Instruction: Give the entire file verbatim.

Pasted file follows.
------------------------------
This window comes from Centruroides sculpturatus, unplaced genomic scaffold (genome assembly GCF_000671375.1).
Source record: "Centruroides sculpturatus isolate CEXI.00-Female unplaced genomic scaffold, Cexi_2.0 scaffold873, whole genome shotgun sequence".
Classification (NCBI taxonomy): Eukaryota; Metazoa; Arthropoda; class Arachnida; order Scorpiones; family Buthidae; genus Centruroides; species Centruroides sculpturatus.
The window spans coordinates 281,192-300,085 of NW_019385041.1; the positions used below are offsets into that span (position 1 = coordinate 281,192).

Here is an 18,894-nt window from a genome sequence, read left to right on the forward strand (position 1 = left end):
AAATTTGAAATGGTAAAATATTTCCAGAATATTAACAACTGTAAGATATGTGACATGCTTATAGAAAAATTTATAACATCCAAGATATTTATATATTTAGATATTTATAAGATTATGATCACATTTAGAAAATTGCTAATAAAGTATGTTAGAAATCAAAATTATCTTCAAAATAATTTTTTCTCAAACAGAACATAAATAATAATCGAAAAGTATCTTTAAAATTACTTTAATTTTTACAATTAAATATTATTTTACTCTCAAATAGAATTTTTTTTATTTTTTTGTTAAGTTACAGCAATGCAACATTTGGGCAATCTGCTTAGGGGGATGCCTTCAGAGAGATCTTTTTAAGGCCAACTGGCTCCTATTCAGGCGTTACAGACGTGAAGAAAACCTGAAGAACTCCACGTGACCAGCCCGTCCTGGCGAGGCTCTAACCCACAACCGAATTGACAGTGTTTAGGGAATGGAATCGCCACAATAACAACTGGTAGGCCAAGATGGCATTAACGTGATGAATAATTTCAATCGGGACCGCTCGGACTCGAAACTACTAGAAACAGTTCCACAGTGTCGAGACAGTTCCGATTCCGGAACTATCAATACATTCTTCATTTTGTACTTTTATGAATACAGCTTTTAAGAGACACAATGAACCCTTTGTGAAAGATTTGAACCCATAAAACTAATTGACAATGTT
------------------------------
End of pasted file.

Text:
This window comes from Centruroides sculpturatus, unplaced genomic scaffold (genome assembly GCF_000671375.1).
Source record: "Centruroides sculpturatus isolate CEXI.00-Female unplaced genomic scaffold, Cexi_2.0 scaffold873, whole genome shotgun sequence".
Classification (NCBI taxonomy): Eukaryota; Metazoa; Arthropoda; class Arachnida; order Scorpiones; family Buthidae; genus Centruroides; species Centruroides sculpturatus.
The window spans coordinates 281,192-300,085 of NW_019385041.1; the positions used below are offsets into that span (position 1 = coordinate 281,192).

Here is an 18,894-nt window from a genome sequence, read left to right on the forward strand (position 1 = left end):
AAATTTGAAATGGTAAAATATTTCCAGAATATTAACAACTGTAAGATATGTGACATGCTTATAGAAAAATTTATAACATCCAAGATATTTATATATTTAGATATTTATAAGATTATGATCACATTTAGAAAATTGCTAATAAAGTATGTTAGAAATCAAAATTATCTTCAAAATAATTTTTTCTCAAACAGAACATAAATAATAATCGAAAAGTATCTTTAAAATTACTTTAATTTTTACAATTAAATATTATTTTACTCTCAAATAGAATTTTTTTTATTTTTTTGTTAAGTTACAGCAATGCAACATTTGGGCAATCTGCTTAGGGGGATGCCTTCAGAGAGATCTTTTTAAGGCCAACTGGCTCCTATTCAGGCGTTACAGACGTGAAGAAAACCTGAAGAACTCCACGTGACCAGCCCGTCCTGGCGAGGCTCTAACCCACAACCGAATTGACAGTGTTTAGGGAATGGAATCGCCACAATAACAACTGGTAGGCCAAGATGGCATTAACGTGATGAATAATTTCAATCGGGACCGCTCGGACTCGAAACTACTAGAAACAGTTCCACAGTGTCGAGACAGTTCCGATTCCGGAACTATCAATACATTCTTCATTTTGTACTTTTATGAATACAGCTTTTAAGAGACACAATGAACCCTTTGTGAAAGATTTGAACCCATAAAACTAATTGACAATGTT